Yesterday [18th December] the House of Lords’ Economic Affairs Committee, engaged in teasing out the economic realities of an independent Scotland, interviewed Scottish Secretary Michael Moore MP.
Mr Moore was asked about the position of the Bank of England as lender of last resort for a putative independent Scotland.
The Secretary of State’s response was: ‘The Bank of England as a lender of last resort is I think highly unlikely to be an acceptable position for the rest of the UK.’
He also intimated that a paper on Scottish independence to be produced by the Treasury early in 2013, is likely to take this position.
Following the Bank of England’s flat rejection of being in anything that could be described as ‘a dialogue’ with the Scottish Government on this issue, Mr Moore’s words cast additional doubt on independence campaign claim that the economic security for an independent Scotland will be guaranteed in this way.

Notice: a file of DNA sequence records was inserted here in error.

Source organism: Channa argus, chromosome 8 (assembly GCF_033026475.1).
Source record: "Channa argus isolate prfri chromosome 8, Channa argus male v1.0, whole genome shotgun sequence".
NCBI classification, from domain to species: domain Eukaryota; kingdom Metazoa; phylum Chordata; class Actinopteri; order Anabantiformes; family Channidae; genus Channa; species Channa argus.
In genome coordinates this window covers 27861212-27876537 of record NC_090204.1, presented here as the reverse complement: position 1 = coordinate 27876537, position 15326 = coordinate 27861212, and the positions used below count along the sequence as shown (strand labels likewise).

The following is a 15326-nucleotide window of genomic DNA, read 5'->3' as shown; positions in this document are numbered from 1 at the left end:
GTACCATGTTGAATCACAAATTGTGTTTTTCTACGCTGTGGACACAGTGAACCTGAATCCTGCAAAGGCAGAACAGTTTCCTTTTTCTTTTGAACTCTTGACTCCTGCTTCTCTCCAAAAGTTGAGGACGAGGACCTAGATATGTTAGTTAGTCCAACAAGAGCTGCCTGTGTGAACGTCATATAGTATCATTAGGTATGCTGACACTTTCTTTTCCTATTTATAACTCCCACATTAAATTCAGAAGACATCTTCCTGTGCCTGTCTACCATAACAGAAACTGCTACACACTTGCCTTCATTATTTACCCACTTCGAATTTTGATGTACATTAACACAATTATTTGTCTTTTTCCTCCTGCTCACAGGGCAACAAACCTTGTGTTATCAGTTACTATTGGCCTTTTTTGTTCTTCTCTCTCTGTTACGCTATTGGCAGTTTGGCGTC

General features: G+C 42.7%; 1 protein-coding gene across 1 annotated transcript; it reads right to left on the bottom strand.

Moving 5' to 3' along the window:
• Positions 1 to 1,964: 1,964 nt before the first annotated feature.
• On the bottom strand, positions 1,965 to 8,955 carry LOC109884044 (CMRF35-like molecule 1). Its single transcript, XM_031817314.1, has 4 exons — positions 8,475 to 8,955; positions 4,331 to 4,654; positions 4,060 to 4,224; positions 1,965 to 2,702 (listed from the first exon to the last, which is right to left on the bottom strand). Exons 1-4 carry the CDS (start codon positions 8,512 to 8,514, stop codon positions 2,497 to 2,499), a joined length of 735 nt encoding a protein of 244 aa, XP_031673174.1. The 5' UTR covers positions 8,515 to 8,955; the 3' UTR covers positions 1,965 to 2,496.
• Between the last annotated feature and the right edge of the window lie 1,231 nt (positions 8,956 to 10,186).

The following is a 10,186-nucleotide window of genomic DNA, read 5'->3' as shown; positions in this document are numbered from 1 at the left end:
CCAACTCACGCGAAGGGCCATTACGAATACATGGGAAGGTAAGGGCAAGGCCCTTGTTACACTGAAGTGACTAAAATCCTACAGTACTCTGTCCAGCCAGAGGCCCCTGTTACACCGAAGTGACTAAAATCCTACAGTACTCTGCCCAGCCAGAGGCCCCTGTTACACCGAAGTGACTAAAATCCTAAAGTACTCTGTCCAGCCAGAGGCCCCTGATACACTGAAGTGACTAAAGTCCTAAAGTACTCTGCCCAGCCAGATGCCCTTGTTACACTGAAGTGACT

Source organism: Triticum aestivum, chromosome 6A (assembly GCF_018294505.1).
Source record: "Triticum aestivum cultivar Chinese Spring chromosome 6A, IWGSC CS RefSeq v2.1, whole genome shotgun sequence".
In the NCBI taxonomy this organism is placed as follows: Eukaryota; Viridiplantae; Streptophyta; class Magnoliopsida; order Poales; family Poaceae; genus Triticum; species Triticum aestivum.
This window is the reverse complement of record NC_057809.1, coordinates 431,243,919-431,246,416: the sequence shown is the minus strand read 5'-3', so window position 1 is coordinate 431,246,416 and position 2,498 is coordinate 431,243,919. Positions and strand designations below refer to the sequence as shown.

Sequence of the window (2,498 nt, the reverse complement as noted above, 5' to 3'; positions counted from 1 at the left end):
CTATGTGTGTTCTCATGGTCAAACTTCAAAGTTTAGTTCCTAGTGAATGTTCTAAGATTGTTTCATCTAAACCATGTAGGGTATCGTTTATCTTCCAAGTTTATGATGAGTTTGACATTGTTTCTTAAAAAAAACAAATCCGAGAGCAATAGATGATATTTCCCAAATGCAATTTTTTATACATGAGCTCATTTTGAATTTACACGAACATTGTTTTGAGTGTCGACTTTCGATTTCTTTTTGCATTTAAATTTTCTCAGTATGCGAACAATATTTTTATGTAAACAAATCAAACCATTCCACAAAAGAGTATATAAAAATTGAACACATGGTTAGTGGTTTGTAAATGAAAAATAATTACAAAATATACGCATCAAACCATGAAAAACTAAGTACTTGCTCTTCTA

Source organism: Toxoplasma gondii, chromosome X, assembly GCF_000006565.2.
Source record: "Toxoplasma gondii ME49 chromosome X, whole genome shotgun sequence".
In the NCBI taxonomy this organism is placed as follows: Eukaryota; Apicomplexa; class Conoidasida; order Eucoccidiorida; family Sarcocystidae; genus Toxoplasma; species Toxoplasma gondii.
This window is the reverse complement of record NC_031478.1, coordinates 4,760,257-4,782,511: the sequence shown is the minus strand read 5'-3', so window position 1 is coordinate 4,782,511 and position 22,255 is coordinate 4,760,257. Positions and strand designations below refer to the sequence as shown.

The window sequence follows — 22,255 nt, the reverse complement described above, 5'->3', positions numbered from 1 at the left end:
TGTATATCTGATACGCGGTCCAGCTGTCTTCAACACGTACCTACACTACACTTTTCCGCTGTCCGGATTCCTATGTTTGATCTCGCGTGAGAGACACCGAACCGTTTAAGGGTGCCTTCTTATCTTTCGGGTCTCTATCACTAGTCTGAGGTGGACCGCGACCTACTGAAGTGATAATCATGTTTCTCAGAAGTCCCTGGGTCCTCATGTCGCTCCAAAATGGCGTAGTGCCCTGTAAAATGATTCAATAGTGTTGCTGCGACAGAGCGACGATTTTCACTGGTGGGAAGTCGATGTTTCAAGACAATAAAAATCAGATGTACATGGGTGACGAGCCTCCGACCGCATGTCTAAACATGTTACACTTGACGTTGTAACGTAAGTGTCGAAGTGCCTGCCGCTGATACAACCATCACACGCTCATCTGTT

More and more the emerging picture shows work not done by the Scottish Government on critical issues; substituted by no more than assertions of what they genuinely believe – but do not know and have not tested – to be possible.
While there will be a degree of playing politics in the Scottish Secretary’s remarks, the foundation for what he is saying underlines the fact that the provision of such economic security by the Bank of England would have to come at the cost of a handover of fiscal sovereignty to the Bank. They are never going to underwrite something whose policies and activities they cannot control.
The continuing uncertainty over this particular issue could hardly be more widely damaging to confidence in the electorate and in the vital business community, internal and external.